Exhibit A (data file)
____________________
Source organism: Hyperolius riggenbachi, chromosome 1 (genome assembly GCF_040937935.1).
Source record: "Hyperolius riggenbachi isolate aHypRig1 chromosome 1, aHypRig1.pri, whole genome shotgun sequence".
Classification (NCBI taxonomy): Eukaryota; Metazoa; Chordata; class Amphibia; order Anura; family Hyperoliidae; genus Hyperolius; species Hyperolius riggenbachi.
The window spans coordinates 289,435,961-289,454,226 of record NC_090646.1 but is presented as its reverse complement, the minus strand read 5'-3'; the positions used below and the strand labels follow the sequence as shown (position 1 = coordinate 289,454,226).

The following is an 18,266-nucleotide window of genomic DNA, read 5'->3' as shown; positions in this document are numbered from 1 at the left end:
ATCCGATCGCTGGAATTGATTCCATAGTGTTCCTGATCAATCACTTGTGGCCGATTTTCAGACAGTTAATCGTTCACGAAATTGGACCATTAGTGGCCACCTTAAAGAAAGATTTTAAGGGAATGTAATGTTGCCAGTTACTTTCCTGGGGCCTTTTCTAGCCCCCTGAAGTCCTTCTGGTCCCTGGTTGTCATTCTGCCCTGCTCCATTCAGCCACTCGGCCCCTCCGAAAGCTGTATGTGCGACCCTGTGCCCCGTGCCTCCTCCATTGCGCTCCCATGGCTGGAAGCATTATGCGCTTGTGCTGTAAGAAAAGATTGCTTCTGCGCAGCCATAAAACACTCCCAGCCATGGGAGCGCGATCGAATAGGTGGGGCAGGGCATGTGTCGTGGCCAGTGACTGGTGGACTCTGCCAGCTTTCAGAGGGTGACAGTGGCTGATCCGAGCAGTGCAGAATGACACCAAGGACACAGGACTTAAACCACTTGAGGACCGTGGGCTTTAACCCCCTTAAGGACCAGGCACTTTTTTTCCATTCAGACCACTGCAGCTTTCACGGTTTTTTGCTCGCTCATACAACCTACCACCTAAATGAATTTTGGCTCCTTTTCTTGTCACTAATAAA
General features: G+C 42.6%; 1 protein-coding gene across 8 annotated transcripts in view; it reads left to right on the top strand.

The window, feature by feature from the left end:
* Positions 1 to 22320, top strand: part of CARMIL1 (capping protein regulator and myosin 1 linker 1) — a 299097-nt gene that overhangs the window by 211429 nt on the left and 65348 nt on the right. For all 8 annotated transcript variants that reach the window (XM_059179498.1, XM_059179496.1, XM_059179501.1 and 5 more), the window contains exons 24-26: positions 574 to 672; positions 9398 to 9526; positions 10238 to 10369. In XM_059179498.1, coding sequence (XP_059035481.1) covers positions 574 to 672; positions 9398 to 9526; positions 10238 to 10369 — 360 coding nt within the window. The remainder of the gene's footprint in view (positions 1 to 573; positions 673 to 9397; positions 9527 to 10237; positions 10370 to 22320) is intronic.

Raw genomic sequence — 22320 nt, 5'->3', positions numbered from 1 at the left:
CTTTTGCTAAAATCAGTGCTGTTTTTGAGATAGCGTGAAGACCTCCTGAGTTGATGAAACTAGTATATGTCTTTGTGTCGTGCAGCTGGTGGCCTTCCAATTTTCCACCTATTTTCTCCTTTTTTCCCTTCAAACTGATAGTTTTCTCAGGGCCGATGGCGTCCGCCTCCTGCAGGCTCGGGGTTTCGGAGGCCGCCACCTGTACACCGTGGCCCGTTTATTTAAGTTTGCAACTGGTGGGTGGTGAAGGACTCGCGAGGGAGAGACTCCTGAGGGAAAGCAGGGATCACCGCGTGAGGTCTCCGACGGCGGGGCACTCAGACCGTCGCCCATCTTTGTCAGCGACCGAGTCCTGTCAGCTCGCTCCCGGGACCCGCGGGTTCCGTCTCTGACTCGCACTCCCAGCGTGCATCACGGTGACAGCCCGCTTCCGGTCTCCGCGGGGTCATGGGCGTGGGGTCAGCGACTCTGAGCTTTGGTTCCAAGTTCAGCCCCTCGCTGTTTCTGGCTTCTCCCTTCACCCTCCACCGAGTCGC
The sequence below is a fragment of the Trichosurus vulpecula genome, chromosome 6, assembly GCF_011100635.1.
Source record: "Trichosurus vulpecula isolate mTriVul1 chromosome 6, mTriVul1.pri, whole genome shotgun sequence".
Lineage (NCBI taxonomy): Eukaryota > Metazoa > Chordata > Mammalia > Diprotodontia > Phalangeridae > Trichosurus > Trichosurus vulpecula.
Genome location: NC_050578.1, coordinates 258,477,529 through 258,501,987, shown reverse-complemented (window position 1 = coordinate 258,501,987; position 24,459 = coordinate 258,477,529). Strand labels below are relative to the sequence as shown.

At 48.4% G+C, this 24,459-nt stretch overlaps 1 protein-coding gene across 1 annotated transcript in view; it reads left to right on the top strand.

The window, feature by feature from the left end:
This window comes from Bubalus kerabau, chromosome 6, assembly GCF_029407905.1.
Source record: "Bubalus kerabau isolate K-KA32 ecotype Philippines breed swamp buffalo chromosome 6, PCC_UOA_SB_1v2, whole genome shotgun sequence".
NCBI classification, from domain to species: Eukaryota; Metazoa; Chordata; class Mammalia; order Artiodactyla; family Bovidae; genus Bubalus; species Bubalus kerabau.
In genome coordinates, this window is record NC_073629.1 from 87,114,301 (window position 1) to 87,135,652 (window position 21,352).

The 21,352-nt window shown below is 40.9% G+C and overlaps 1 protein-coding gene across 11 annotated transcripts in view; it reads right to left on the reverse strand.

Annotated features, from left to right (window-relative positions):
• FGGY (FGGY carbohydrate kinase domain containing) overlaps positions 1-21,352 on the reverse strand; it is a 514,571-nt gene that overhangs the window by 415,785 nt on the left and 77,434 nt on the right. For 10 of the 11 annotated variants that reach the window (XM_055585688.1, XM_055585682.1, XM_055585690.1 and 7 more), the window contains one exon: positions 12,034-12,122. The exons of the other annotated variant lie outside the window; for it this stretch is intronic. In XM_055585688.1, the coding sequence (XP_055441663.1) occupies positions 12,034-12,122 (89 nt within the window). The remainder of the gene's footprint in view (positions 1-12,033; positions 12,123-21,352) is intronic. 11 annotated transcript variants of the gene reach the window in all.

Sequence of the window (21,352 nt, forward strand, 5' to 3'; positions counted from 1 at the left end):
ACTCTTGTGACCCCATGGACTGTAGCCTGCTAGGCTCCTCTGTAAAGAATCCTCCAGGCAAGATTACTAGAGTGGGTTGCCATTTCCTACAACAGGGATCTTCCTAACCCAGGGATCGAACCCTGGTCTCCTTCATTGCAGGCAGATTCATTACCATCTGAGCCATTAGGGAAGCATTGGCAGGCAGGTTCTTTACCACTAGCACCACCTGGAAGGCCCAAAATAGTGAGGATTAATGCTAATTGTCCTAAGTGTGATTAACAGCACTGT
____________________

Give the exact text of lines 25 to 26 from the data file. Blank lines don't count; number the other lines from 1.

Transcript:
Sequence of the window (21,352 nt, forward strand, 5' to 3'; positions counted from 1 at the left end):
ACTCTTGTGACCCCATGGACTGTAGCCTGCTAGGCTCCTCTGTAAAGAATCCTCCAGGCAAGATTACTAGAGTGGGTTGCCATTTCCTACAACAGGGATCTTCCTAACCCAGGGATCGAACCCTGGTCTCCTTCATTGCAGGCAGATTCATTACCATCTGAGCCATTAGGGAAGCATTGGCAGGCAGGTTCTTTACCACTAGCACCACCTGGAAGGCCCAAAATAGTGAGGATTAATGCTAATTGTCCTAAGTGTGATTAACAGCACTGT